OSAKA – A team of researchers led by a Japanese professor has developed a vaccine that cuts the risk of malaria in humans by some 70 percent, according to a recent article published in the U.S. journal PLOS One.
If the vaccine is put to practical use, the number of deaths caused by the mosquito-borne disease is expected to decrease markedly. At present, no antimalarial vaccine is commercially available.
According to World Health Organization data, some 660,000 people, mainly infants, die of the disease worldwide every year.
There are medicines to prevent the disease and treat patients. But parasite resistance to antimalarial drugs is increasingly becoming a problem.
The vaccine developed by the team, led by Toshihiro Horii, professor at Osaka University’s Research Institute for Microbial Diseases, is called BK-SE36. The dry powder vaccine is injected after being dissolved in water.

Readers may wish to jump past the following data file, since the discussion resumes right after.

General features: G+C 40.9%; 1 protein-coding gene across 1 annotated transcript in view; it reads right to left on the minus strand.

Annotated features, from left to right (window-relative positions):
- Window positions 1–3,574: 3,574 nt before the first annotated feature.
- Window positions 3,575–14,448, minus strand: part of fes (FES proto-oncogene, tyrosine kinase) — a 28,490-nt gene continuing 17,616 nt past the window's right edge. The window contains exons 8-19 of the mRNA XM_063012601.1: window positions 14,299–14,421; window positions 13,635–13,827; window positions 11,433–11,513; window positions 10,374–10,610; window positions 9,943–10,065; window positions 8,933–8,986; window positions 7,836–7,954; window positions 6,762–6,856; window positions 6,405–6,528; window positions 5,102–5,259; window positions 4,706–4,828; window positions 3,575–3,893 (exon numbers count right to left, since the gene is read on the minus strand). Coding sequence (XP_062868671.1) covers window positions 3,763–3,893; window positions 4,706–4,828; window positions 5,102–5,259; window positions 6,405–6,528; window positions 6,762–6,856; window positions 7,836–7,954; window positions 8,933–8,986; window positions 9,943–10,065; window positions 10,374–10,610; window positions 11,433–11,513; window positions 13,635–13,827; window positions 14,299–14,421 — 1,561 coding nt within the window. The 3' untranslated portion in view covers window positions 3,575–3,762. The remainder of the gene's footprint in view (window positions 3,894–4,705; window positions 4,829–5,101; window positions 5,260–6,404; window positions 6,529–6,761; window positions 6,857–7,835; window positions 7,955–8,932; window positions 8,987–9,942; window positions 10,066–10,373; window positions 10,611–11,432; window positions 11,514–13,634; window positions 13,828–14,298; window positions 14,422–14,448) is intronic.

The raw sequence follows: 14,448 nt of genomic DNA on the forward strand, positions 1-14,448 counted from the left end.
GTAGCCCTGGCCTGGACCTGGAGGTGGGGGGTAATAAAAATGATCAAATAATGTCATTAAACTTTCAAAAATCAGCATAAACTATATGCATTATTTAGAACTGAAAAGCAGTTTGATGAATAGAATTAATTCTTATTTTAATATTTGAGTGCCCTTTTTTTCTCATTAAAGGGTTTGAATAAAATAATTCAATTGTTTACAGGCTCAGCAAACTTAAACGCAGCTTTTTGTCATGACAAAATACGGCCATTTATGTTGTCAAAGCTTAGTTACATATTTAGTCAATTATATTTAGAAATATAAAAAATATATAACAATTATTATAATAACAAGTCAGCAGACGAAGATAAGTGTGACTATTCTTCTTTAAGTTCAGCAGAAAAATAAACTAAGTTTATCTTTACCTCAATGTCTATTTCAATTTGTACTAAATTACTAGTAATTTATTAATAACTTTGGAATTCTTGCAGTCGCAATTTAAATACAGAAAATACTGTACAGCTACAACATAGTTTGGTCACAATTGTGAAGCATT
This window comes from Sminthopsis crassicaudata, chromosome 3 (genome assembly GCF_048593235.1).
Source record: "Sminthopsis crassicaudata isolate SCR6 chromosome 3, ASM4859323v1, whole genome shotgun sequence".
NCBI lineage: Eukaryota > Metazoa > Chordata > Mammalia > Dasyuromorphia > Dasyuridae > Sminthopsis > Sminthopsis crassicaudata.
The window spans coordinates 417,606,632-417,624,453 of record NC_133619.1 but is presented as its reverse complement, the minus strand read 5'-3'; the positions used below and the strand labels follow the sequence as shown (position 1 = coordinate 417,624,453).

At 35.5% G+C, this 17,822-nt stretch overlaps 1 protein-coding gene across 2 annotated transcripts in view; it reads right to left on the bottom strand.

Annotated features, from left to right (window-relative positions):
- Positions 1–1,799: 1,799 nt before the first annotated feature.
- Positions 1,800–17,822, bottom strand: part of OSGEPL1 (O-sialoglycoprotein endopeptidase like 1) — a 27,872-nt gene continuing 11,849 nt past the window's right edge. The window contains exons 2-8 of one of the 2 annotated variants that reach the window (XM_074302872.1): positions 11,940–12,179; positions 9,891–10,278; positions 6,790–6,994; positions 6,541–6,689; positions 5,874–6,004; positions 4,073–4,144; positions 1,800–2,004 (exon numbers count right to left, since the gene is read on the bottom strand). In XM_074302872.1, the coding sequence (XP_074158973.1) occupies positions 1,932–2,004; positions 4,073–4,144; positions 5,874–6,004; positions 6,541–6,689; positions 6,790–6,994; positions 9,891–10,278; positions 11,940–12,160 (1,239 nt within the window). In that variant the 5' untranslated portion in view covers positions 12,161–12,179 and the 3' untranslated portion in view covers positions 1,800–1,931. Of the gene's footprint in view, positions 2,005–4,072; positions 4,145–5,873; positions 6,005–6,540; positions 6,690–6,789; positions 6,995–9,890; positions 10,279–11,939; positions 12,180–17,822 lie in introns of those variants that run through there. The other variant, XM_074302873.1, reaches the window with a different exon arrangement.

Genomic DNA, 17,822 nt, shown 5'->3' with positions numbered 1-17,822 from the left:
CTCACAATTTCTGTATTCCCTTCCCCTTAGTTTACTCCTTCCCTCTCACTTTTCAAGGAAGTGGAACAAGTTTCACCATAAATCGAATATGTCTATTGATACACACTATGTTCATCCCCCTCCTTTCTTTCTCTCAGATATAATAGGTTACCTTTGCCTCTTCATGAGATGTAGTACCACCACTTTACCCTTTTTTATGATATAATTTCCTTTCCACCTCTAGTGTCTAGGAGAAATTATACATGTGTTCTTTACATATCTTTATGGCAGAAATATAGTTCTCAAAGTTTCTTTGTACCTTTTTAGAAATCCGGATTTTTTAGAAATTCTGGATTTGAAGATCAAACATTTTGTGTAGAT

In Japan, its safety was confirmed in a clinical trial in 2005. A trial carried out in Uganda between 2010 and 2011 found no abnormalities, such as unusual immune reactions, in subjects.
In a follow-up survey of 132 subjects in Uganda, aged between 6 and 20, the team compared subjects who did not receive any BK-SE36 injections with those vaccinated twice.
Twenty-one of those not vaccinated were infected with malaria within one year, compared to only seven in the vaccinated group. Taking some other factors into consideration, the vaccine lowered malaria risk by 72 percent, the team said.
The vaccine far outperformed the 31 percent risk decline achieved by a different new vaccine developed by a British company and is now going through a clinical trial.
“We want to put (our vaccine) to practical use in five years after conducting a clinical trial on infants between zero and 5, who account for the bulk of malaria deaths,” Horii said.